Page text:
Monday, March 5, 2012

New Review: Rosemary Jordan’s LOVE’S LEGACY – A Sweeping Saga of Irish Immigrants in America and a Keeper!

This is a moving saga of Irish immigrants in America and within that the women of one particular family. It’s a bit different than most romances. To be sure, there are love stories woven in…many “romances”…and the heroine is there throughout, but there is no one couple who meet in the beginning and end up together at the end.

Jordan weaves an absorbing tale, but I must warn you it’s a real tearjerker (I was in tears seven pages in and that was only the prologue!) Wretched things happen to folks in this family that will keep you reeling. There are two themes: an exquisite hand-made wedding dress Megan brings with her from Ireland that ties the women of the extended clan together; and the oppression by society (and certain men) of the women who triumph notwithstanding. While there are some wonderful men and real heroes here (Abe Goldstein being one of them), the early women in the family suffer under the weight of a culture that often left them little choice and meager lives.

The novel is divided into 5 “books”: Megan (the heroine, who is featured throughout), Mary Kathleen (Megan’s daughter), Nora (Mary Kathleen’s daughter), Meredith (Nora’s daughter and Jenna (Meredith’s daughter). Though no date is given at the outset, the book covers 1889 to 1980, a very long time (the matriarch is 107 in the prologue as she looks back and 16 in the beginning when she and her mother make the wedding dress).

The first part of the story takes place in Ireland. Megan O’Brian is the beautiful redheaded daughter of a poor Irish farmer who, since she was a young child, always knew she’d marry handsome Patrick Gallagher. When she is 17, Patrick becomes involved in Irish rebels’ theft of British weapons (not his idea) and, as a result, had to flee Ireland to avoid arrest. With her family’s blessing, Megan weds Patrick and they leave to begin a new life in America. Though Patrick is educated, he loses an office job when his vision becomes blurry, and Megan, though a wonderful seamstress, soon becomes pregnant. He is discouraged and she is constantly tired from trying to meet the demands of her husband and baby while still sewing. None of their dreams are being realized as they struggle to survive in New York.

The love scenes are understated but blend well with the story. The dialog is excellent and believable and the emotions very real. If a good story is your main goal, one that draws you in and won’t let you go, this novel will please you.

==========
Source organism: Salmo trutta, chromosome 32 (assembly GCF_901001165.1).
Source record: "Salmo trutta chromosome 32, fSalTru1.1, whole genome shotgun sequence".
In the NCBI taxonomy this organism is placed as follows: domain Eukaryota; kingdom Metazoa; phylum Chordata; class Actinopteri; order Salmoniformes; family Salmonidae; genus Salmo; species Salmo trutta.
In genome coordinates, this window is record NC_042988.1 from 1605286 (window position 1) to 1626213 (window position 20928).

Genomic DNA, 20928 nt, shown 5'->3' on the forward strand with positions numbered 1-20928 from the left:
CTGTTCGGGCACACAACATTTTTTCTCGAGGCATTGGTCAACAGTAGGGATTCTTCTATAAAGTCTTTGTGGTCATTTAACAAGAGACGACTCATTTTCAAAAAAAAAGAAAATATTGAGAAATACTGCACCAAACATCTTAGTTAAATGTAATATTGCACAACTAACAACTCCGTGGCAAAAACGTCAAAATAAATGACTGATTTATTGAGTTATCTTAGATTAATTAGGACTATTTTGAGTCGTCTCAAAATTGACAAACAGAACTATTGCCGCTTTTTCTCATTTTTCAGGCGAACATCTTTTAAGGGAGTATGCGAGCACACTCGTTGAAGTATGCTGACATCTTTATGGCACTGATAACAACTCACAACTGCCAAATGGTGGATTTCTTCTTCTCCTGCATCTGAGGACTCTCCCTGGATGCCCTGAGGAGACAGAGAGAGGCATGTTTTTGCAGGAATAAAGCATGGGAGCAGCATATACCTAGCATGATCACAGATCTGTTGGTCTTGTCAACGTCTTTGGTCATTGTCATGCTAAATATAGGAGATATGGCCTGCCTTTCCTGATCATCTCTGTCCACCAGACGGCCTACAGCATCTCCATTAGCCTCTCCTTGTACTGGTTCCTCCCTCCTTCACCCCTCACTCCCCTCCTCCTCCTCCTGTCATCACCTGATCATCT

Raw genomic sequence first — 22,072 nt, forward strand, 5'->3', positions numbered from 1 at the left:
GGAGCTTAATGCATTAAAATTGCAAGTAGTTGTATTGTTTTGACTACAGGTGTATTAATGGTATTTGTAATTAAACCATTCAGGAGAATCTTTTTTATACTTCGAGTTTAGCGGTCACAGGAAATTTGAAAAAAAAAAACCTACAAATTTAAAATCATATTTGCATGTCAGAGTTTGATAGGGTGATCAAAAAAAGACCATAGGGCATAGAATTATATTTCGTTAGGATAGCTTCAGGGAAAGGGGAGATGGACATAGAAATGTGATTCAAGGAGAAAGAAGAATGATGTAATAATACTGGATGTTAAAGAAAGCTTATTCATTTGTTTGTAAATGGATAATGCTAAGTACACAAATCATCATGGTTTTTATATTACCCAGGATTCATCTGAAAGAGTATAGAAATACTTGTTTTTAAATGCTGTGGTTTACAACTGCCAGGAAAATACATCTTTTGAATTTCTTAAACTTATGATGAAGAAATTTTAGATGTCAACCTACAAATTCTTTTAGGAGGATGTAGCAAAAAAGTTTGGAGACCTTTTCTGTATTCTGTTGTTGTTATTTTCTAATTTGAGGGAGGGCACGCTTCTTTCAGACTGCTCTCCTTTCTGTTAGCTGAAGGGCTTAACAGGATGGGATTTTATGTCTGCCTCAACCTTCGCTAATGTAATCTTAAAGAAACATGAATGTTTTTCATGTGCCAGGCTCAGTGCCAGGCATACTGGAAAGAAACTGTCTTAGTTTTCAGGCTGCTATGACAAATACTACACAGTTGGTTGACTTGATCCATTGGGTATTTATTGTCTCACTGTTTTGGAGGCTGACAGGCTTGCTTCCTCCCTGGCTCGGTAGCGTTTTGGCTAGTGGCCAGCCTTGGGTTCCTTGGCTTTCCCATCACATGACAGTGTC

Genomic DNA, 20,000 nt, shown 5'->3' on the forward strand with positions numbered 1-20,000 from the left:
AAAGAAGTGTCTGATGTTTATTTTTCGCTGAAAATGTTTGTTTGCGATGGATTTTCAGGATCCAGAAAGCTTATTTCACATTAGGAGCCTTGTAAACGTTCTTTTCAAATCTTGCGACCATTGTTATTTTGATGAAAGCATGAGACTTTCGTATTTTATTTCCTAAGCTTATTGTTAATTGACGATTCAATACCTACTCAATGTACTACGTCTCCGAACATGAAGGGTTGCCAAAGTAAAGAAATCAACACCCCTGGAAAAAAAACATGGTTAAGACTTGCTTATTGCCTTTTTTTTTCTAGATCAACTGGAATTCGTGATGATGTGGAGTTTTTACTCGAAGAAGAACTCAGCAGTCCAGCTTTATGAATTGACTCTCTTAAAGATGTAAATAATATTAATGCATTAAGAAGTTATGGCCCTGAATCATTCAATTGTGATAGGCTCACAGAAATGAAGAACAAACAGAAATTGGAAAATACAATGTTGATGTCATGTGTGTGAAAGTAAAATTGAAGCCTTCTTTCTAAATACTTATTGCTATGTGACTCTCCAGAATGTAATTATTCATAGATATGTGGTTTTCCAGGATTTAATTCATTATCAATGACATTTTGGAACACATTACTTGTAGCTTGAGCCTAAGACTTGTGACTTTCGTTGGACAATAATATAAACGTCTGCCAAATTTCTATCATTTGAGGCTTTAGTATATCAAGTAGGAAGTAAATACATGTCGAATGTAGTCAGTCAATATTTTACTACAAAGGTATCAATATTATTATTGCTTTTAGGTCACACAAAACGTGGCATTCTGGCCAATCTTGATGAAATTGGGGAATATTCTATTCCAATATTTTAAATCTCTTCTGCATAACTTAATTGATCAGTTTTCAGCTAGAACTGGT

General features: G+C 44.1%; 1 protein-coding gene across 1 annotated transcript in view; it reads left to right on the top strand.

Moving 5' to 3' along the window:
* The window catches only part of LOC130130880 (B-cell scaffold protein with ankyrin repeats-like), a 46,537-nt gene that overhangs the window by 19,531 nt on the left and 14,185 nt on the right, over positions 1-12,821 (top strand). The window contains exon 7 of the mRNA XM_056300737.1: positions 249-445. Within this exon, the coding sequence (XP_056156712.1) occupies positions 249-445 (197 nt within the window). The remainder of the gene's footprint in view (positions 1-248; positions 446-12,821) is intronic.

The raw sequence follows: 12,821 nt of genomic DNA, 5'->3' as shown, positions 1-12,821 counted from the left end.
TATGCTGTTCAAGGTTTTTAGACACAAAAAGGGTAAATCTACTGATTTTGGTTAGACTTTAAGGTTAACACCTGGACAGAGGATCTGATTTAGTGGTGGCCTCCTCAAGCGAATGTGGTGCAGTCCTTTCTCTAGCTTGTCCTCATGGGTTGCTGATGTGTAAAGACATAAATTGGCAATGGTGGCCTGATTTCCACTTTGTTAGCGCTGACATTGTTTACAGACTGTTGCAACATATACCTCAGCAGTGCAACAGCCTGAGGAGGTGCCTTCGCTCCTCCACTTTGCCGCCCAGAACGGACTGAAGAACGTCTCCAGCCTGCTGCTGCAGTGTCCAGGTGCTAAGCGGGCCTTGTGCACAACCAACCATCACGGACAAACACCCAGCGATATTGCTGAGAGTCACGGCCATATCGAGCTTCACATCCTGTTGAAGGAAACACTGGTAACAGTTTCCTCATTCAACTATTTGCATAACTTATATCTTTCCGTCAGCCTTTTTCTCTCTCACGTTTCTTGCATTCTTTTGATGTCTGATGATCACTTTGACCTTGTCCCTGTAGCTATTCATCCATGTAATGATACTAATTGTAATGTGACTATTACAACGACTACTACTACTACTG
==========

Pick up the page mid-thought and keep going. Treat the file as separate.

Much of this story resonated with my own life as it might with yours: My ancestors included Irish immigrants and strong women who worked hard to make a better life in America. In both World War I and II, young women in my family lost their young husbands or fiancés, leaving them alone to raise their children. It’s the story of America, and in this case the Irish Catholics, who brought so much to this land and the Irish women who overcame great obstacles. A worthy tale…and, if you don’t mind an often times sad story, I heartily recommend it.


  1. What a delightful surprise to discover such a beautiful review of our book, which I wrote some time ago from the five major characters that my former partner envisioned. "Love’s Legacy" was the only book we published together, but I’ve continued writing since that time. These days, I concentrate primarily on nonfiction and published an essay collection, "The World I Imagine: A creative manual for ending poverty and building peace." I also published a novel, "Lion’s Pride," an historical murder mystery set in 1911 Arizona, the year before my new home became a state. While many of the main characters/suspects in that book are renegade Mormon polygamists, I actually wrote the story long before most people knew anything about Warren Jeffs and the FLDS.

    Again, thank you for your very kind words!

    Debbie Jordan (the writing half of Rosemary Jordan)

    1. Debbie,
      How wonderful to be in contact with you! Please let me know if you write another historical romance (hopefully one that is not so sad!).